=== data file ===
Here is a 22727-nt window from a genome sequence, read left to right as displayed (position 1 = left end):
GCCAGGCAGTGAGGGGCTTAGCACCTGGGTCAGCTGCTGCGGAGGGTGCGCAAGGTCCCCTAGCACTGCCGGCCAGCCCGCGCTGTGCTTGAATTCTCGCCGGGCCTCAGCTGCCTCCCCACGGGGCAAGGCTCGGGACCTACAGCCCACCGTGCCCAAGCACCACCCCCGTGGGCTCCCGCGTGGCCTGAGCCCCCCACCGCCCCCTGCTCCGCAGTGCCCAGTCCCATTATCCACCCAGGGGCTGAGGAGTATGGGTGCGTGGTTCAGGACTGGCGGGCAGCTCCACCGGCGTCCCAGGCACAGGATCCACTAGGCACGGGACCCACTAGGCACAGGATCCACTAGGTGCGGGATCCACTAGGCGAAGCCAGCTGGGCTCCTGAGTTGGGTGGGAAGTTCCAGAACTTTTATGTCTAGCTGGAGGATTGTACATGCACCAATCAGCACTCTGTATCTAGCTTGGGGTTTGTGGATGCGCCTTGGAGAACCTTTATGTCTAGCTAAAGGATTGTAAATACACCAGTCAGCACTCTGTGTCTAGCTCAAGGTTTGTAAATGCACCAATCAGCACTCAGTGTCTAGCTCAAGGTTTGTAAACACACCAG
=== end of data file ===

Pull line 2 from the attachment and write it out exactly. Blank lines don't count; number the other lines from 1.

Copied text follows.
GCCAGGCAGTGAGGGGCTTAGCACCTGGGTCAGCTGCTGCGGAGGGTGCGCAAGGTCCCCTAGCACTGCCGGCCAGCCCGCGCTGTGCTTGAATTCTCGCCGGGCCTCAGCTGCCTCCCCACGGGGCAAGGCTCGGGACCTACAGCCCACCGTGCCCAAGCACCACCCCCGTGGGCTCCCGCGTGGCCTGAGCCCCCCACCGCCCCCTGCTCCGCAGTGCCCAGTCCCATTATCCACCCAGGGGCTGAGGAGTATGGGTGCGTGGTTCAGGACTGGCGGGCAGCTCCACCGGCGTCCCAGGCACAGGATCCACTAGGCACGGGACCCACTAGGCACAGGATCCACTAGGTGCGGGATCCACTAGGCGAAGCCAGCTGGGCTCCTGAGTTGGGTGGGAAGTTCCAGAACTTTTATGTCTAGCTGGAGGATTGTACATGCACCAATCAGCACTCTGTATCTAGCTTGGGGTTTGTGGATGCGCCTTGGAGAACCTTTATGTCTAGCTAAAGGATTGTAAATACACCAGTCAGCACTCTGTGTCTAGCTCAAGGTTTGTAAATGCACCAATCAGCACTCAGTGTCTAGCTCAAGGTTTGTAAACACACCAG